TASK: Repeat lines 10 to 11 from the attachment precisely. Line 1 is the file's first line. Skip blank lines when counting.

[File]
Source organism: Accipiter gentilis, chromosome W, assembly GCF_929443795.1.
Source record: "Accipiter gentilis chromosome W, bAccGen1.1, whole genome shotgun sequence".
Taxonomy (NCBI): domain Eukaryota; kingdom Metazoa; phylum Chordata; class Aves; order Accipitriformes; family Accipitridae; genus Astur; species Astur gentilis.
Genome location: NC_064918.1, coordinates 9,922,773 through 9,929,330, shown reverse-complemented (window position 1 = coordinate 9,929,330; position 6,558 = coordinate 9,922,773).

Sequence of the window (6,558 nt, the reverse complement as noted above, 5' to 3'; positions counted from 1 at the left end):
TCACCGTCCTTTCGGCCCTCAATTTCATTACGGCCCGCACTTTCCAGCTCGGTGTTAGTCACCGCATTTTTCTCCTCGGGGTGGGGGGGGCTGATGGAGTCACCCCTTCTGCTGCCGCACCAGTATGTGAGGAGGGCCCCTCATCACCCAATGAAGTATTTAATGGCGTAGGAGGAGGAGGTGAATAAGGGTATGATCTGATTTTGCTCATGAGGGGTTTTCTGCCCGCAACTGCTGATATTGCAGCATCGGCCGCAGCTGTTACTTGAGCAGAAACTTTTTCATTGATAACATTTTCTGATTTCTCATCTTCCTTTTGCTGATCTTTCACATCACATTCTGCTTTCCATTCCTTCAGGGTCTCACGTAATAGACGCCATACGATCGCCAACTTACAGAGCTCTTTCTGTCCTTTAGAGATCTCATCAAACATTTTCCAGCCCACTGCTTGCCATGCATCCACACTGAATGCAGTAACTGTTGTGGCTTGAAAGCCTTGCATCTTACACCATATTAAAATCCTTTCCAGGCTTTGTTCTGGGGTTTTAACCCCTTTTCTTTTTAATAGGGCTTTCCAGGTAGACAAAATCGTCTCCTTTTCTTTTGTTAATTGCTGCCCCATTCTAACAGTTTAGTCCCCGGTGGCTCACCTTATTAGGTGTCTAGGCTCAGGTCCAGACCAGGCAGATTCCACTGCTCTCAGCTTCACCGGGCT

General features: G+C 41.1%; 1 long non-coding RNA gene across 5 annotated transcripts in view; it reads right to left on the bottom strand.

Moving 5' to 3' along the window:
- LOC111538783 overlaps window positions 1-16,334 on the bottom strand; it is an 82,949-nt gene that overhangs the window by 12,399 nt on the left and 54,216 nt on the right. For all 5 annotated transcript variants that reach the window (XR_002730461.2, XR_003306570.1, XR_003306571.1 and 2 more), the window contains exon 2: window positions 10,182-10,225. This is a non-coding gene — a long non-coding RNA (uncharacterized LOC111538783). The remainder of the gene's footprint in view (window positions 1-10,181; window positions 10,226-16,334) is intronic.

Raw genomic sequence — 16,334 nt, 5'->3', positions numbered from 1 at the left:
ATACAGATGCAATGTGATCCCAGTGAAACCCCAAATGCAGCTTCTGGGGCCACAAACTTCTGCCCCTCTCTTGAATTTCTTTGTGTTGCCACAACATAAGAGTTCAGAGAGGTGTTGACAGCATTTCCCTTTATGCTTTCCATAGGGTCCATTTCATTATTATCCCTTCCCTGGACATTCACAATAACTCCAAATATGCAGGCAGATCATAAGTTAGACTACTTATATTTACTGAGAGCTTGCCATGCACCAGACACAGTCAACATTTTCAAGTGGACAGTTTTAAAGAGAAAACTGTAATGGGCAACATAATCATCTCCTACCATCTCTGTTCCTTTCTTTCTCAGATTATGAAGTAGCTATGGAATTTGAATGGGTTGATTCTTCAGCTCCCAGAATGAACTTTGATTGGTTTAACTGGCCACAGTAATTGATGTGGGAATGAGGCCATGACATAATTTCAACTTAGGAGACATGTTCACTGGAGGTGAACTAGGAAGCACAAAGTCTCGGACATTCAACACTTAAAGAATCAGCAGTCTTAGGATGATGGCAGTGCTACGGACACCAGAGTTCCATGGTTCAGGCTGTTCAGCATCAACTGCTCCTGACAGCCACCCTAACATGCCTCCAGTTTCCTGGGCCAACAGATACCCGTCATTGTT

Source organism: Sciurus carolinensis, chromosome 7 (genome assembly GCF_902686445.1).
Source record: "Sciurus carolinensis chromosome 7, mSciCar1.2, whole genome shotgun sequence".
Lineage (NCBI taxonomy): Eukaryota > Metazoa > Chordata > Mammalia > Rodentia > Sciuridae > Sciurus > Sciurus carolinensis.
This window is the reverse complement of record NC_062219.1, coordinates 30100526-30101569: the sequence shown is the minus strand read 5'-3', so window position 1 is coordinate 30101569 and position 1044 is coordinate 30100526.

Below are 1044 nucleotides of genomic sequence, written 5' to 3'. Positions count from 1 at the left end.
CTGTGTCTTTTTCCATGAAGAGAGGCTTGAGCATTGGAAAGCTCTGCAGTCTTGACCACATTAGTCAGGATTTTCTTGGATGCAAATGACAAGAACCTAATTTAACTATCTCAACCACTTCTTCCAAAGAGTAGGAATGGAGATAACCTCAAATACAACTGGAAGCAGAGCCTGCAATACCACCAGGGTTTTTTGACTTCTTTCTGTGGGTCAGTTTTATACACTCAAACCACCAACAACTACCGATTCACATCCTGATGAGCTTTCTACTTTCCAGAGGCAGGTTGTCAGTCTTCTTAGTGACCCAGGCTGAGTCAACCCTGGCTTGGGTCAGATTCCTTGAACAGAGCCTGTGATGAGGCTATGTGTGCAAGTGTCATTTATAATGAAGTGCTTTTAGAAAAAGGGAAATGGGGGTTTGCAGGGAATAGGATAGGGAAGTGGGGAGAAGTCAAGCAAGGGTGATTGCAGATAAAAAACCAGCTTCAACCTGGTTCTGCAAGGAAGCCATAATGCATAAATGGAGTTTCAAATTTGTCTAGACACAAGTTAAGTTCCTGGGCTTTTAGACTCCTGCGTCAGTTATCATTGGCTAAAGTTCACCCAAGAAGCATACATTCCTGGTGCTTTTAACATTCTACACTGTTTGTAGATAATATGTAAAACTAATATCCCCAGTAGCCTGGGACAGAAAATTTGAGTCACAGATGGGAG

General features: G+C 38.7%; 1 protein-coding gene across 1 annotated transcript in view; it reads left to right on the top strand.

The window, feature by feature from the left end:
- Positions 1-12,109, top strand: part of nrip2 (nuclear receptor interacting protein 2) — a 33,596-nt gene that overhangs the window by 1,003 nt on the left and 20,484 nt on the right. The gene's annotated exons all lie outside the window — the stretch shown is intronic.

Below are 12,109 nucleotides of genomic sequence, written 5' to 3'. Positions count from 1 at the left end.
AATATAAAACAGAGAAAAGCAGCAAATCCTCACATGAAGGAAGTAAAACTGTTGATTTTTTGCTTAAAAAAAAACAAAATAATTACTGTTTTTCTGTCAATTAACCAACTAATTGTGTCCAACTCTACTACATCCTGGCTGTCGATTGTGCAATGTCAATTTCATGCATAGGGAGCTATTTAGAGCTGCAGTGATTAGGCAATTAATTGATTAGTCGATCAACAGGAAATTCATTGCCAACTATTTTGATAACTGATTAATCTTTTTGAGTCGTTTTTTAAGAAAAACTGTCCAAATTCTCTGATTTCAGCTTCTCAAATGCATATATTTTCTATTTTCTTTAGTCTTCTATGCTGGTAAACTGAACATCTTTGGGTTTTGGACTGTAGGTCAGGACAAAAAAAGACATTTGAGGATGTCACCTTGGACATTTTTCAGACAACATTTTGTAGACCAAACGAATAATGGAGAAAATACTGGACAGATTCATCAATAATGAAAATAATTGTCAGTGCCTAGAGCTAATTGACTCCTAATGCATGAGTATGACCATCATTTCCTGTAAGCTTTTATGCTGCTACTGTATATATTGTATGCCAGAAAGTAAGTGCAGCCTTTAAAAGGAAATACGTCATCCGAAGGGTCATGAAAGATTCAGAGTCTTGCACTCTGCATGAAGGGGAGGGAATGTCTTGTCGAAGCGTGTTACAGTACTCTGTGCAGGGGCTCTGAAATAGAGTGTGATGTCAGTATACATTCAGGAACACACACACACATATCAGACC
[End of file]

Raw genomic sequence — 16,334 nt, 5'->3', positions numbered from 1 at the left:
ATACAGATGCAATGTGATCCCAGTGAAACCCCAAATGCAGCTTCTGGGGCCACAAACTTCTGCCCCTCTCTTGAATTTCTTTGTGTTGCCACAACATAAGAGTTCAGAGAGGTGTTGACAGCATTTCCCTTTATGCTTTCCATAGGGTCCATTTCATTATTATCCCTTCCCTGGACATTCACAATAACTCCAAATATGCAGGCAGATCATAAGTTAGACTACTTATATTTACTGAGAGCTTGCCATGCACCAGACACAGTCAACATTTTCAAGTGGACAGTTTTAAAGAGAAAACTGTAATGGGCAACATAATCATCTCCTACCATCTCTGTTCCTTTCTTTCTCAGATTATGAAGTAGCTATGGAATTTGAATGGGTTGATTCTTCAGCTCCCAGAATGAACTTTGATTGGTTTAACTGGCCACAGTAATTGATGTGGGAATGAGGCCATGACATAATTTCAACTTAGGAGACATGTTCACTGGAGGTGAACTAGGAAGCACAAAGTCTCGGACATTCAACACTTAAAGAATCAGCAGTCTTAGGATGATGGCAGTGCTACGGACACCAGAGTTCCATGGTTCAGGCTGTTCAGCATCAACTGCTCCTGACAGCCACCCTAACATGCCTCCAGTTTCCTGGGCCAACAGATACCCGTCATTGTT